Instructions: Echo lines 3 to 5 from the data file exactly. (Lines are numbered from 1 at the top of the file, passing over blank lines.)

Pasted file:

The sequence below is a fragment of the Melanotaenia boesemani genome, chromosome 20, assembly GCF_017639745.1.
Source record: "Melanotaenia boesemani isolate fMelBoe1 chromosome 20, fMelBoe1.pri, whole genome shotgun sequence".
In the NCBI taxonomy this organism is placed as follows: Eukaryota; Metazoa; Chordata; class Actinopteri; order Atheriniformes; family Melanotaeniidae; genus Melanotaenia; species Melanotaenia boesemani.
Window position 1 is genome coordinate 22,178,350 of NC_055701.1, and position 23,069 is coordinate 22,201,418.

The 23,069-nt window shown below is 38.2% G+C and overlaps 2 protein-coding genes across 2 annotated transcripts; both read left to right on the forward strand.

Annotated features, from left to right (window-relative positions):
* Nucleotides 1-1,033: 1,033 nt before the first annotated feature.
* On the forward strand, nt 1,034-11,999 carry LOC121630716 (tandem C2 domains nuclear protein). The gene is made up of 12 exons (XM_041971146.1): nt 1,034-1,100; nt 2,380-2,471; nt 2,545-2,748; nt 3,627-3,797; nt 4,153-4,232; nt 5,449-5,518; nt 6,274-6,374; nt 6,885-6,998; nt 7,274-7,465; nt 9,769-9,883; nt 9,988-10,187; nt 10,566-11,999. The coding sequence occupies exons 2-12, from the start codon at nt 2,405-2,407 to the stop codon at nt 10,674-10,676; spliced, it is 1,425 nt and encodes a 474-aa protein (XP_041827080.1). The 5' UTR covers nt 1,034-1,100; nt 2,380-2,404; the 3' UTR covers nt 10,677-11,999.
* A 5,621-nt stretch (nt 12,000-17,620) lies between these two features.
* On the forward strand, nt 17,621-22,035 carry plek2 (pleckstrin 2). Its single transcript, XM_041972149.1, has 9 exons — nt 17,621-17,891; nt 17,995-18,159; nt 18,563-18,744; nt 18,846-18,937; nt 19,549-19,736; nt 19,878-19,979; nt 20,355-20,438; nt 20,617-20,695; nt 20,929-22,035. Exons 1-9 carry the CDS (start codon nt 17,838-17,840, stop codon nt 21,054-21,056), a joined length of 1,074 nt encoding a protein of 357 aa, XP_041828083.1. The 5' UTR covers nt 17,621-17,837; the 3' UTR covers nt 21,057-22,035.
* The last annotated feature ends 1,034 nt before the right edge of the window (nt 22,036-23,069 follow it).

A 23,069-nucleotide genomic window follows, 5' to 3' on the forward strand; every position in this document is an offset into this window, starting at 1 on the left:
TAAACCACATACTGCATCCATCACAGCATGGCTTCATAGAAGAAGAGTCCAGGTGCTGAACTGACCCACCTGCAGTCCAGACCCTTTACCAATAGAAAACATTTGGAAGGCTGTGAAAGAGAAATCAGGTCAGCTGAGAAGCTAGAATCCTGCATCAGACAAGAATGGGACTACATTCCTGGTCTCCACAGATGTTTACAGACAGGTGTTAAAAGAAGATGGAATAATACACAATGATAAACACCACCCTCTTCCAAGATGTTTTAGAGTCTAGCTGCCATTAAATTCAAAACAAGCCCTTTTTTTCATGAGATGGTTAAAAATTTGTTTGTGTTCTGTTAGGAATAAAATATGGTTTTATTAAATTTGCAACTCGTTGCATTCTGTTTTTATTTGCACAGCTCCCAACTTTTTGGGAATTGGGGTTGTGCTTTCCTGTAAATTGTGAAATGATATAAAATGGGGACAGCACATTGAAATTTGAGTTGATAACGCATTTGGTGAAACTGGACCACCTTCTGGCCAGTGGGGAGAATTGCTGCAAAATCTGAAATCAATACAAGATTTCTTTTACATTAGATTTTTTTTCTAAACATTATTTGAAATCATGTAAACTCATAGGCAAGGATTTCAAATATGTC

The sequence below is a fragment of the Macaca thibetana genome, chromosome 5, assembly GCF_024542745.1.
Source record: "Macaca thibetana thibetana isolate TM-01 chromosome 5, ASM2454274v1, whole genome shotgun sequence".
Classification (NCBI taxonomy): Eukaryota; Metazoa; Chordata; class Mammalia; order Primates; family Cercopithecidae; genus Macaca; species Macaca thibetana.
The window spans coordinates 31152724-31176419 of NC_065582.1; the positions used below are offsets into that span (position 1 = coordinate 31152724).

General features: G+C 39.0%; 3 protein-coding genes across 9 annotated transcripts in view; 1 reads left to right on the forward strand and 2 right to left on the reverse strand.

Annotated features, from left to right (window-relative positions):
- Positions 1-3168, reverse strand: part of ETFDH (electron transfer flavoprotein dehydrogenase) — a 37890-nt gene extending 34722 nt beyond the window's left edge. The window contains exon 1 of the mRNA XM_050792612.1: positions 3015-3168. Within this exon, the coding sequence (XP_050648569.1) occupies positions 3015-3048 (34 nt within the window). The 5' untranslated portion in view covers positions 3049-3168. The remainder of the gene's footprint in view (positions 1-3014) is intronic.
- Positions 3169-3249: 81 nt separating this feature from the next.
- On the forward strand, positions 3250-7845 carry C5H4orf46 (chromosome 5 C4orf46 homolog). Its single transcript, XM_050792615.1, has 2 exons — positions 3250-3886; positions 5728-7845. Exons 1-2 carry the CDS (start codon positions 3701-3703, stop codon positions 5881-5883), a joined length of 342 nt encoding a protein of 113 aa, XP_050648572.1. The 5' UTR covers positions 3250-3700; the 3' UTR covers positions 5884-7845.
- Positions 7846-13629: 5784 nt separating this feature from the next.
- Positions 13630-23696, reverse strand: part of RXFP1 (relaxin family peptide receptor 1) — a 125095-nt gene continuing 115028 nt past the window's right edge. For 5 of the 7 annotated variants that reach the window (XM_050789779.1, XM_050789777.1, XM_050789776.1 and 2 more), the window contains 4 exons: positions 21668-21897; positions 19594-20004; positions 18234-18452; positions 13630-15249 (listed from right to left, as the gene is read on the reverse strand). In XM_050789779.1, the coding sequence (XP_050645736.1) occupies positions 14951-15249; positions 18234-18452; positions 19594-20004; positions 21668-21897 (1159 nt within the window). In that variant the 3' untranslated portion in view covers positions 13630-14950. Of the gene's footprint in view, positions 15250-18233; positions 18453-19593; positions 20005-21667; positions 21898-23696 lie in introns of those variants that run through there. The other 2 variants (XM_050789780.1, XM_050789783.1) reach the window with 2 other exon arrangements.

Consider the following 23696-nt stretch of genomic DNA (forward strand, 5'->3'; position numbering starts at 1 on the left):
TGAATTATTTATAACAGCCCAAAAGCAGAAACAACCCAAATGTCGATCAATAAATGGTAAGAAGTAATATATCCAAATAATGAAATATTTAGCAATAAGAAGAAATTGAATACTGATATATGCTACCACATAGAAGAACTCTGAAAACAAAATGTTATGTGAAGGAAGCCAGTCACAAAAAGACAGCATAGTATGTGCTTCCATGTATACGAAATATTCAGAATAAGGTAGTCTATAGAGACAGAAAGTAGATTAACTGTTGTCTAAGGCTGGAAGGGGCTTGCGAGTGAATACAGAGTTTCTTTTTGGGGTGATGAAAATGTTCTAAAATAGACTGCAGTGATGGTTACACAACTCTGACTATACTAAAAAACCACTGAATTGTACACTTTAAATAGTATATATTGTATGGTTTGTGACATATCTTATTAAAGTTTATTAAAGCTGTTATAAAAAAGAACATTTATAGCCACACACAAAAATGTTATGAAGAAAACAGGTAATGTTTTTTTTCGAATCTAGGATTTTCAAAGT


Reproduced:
In the NCBI taxonomy this organism is placed as follows: Eukaryota; Metazoa; Chordata; class Actinopteri; order Atheriniformes; family Melanotaeniidae; genus Melanotaenia; species Melanotaenia boesemani.
Window position 1 is genome coordinate 22,178,350 of NC_055701.1, and position 23,069 is coordinate 22,201,418.

The 23,069-nt window shown below is 38.2% G+C and overlaps 2 protein-coding genes across 2 annotated transcripts; both read left to right on the forward strand.